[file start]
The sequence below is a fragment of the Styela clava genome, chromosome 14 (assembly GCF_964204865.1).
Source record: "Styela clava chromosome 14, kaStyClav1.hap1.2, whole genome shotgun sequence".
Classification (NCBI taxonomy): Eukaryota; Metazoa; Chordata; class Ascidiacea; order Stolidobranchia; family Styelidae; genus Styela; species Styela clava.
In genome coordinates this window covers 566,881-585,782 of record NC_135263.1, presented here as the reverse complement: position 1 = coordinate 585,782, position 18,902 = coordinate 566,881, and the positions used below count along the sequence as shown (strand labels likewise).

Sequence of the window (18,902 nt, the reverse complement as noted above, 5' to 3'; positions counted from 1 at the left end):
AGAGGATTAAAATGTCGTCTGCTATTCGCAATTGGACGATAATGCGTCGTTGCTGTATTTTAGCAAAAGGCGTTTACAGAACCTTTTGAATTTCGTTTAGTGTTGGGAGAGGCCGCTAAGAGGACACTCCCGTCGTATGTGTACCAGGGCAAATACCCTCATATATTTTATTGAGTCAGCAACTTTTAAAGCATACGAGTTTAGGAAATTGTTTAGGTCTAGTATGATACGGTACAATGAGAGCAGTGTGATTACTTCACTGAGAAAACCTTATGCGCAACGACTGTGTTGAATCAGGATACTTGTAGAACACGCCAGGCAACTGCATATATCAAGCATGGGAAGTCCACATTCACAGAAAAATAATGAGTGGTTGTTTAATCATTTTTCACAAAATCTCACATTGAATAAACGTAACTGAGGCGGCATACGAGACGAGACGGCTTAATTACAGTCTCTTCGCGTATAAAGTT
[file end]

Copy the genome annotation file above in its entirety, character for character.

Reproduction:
The sequence below is a fragment of the Styela clava genome, chromosome 14 (assembly GCF_964204865.1).
Source record: "Styela clava chromosome 14, kaStyClav1.hap1.2, whole genome shotgun sequence".
Classification (NCBI taxonomy): Eukaryota; Metazoa; Chordata; class Ascidiacea; order Stolidobranchia; family Styelidae; genus Styela; species Styela clava.
In genome coordinates this window covers 566,881-585,782 of record NC_135263.1, presented here as the reverse complement: position 1 = coordinate 585,782, position 18,902 = coordinate 566,881, and the positions used below count along the sequence as shown (strand labels likewise).

Sequence of the window (18,902 nt, the reverse complement as noted above, 5' to 3'; positions counted from 1 at the left end):
AGAGGATTAAAATGTCGTCTGCTATTCGCAATTGGACGATAATGCGTCGTTGCTGTATTTTAGCAAAAGGCGTTTACAGAACCTTTTGAATTTCGTTTAGTGTTGGGAGAGGCCGCTAAGAGGACACTCCCGTCGTATGTGTACCAGGGCAAATACCCTCATATATTTTATTGAGTCAGCAACTTTTAAAGCATACGAGTTTAGGAAATTGTTTAGGTCTAGTATGATACGGTACAATGAGAGCAGTGTGATTACTTCACTGAGAAAACCTTATGCGCAACGACTGTGTTGAATCAGGATACTTGTAGAACACGCCAGGCAACTGCATATATCAAGCATGGGAAGTCCACATTCACAGAAAAATAATGAGTGGTTGTTTAATCATTTTTCACAAAATCTCACATTGAATAAACGTAACTGAGGCGGCATACGAGACGAGACGGCTTAATTACAGTCTCTTCGCGTATAAAGTT